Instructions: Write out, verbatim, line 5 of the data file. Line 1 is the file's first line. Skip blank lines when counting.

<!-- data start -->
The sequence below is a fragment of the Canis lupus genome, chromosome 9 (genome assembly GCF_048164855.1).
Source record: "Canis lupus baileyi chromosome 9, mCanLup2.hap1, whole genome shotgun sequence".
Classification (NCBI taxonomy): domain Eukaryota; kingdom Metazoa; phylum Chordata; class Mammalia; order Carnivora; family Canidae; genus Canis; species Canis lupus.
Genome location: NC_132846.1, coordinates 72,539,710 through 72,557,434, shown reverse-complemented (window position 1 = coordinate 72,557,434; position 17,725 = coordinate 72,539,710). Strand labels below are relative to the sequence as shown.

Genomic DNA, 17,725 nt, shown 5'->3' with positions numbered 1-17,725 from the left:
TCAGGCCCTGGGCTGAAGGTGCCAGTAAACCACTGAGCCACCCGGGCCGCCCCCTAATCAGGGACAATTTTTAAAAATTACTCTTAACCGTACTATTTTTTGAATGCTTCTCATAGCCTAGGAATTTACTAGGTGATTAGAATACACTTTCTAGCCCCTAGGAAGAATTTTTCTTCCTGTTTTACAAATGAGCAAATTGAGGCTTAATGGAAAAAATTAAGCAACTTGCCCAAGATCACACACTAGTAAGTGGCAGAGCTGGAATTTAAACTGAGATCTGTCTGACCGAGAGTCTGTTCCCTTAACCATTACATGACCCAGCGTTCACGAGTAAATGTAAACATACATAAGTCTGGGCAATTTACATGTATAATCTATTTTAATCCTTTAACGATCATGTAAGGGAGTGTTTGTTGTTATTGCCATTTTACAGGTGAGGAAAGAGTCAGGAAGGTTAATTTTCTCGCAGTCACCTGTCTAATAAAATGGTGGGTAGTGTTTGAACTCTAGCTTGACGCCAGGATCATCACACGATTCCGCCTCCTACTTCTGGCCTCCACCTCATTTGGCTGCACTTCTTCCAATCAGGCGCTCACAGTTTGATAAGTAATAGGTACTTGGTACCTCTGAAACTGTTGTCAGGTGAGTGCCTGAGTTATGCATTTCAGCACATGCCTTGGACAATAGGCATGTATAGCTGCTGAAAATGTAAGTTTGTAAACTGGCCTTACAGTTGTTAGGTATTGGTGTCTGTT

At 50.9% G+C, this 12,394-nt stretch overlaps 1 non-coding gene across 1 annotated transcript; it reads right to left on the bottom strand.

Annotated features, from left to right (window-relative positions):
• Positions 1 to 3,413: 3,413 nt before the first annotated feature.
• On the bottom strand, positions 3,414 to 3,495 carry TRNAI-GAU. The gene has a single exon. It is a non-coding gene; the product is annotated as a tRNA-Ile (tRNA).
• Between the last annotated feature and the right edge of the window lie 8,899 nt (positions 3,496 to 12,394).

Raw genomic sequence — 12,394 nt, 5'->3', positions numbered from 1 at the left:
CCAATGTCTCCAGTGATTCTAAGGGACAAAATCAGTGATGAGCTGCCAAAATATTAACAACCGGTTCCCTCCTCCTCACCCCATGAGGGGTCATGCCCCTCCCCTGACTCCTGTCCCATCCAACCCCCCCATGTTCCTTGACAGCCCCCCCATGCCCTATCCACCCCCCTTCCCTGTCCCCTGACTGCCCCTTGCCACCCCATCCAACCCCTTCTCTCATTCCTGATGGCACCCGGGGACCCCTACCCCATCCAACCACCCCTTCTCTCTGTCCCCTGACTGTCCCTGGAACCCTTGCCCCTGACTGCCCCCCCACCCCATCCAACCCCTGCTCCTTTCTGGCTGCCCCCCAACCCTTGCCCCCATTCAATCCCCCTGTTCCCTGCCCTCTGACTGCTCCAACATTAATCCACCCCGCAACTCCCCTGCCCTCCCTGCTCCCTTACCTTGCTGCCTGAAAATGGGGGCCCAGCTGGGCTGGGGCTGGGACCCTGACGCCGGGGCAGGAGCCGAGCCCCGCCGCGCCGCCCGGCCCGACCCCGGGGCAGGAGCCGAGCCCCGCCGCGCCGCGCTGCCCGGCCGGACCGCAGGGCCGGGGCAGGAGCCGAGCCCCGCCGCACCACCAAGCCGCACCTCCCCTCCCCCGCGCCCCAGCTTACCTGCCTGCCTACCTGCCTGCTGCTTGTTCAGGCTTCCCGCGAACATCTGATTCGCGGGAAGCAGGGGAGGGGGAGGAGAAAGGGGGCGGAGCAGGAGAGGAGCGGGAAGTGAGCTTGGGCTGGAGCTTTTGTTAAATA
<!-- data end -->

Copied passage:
Genomic DNA, 17,725 nt, shown 5'->3' with positions numbered 1-17,725 from the left: